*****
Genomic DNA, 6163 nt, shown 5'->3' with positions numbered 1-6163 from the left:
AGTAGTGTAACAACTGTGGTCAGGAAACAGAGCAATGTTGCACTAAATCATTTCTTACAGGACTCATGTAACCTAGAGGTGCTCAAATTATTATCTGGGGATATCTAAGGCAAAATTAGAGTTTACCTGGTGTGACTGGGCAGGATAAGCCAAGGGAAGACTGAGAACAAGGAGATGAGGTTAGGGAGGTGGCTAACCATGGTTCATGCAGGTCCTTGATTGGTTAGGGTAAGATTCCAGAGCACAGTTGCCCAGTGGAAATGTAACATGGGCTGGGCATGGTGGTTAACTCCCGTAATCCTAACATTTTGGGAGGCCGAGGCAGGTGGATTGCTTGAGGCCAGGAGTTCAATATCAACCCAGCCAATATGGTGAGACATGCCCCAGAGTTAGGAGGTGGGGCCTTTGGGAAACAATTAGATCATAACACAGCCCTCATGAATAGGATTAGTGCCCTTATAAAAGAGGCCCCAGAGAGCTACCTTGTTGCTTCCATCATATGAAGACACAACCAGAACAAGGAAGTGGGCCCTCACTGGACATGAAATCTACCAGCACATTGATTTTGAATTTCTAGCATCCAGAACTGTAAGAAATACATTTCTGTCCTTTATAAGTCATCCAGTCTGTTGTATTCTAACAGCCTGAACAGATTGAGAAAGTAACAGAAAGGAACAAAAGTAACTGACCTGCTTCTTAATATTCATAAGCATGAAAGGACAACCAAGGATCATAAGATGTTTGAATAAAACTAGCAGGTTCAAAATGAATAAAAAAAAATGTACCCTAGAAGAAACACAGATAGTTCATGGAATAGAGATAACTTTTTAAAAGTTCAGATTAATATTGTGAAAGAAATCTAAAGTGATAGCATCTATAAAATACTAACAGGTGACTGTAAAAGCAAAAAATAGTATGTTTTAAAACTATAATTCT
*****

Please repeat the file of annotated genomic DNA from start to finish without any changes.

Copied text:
Genomic DNA, 6163 nt, shown 5'->3' with positions numbered 1-6163 from the left:
AGTAGTGTAACAACTGTGGTCAGGAAACAGAGCAATGTTGCACTAAATCATTTCTTACAGGACTCATGTAACCTAGAGGTGCTCAAATTATTATCTGGGGATATCTAAGGCAAAATTAGAGTTTACCTGGTGTGACTGGGCAGGATAAGCCAAGGGAAGACTGAGAACAAGGAGATGAGGTTAGGGAGGTGGCTAACCATGGTTCATGCAGGTCCTTGATTGGTTAGGGTAAGATTCCAGAGCACAGTTGCCCAGTGGAAATGTAACATGGGCTGGGCATGGTGGTTAACTCCCGTAATCCTAACATTTTGGGAGGCCGAGGCAGGTGGATTGCTTGAGGCCAGGAGTTCAATATCAACCCAGCCAATATGGTGAGACATGCCCCAGAGTTAGGAGGTGGGGCCTTTGGGAAACAATTAGATCATAACACAGCCCTCATGAATAGGATTAGTGCCCTTATAAAAGAGGCCCCAGAGAGCTACCTTGTTGCTTCCATCATATGAAGACACAACCAGAACAAGGAAGTGGGCCCTCACTGGACATGAAATCTACCAGCACATTGATTTTGAATTTCTAGCATCCAGAACTGTAAGAAATACATTTCTGTCCTTTATAAGTCATCCAGTCTGTTGTATTCTAACAGCCTGAACAGATTGAGAAAGTAACAGAAAGGAACAAAAGTAACTGACCTGCTTCTTAATATTCATAAGCATGAAAGGACAACCAAGGATCATAAGATGTTTGAATAAAACTAGCAGGTTCAAAATGAATAAAAAAAAATGTACCCTAGAAGAAACACAGATAGTTCATGGAATAGAGATAACTTTTTAAAAGTTCAGATTAATATTGTGAAAGAAATCTAAAGTGATAGCATCTATAAAATACTAACAGGTGACTGTAAAAGCAAAAAATAGTATGTTTTAAAACTATAATTCT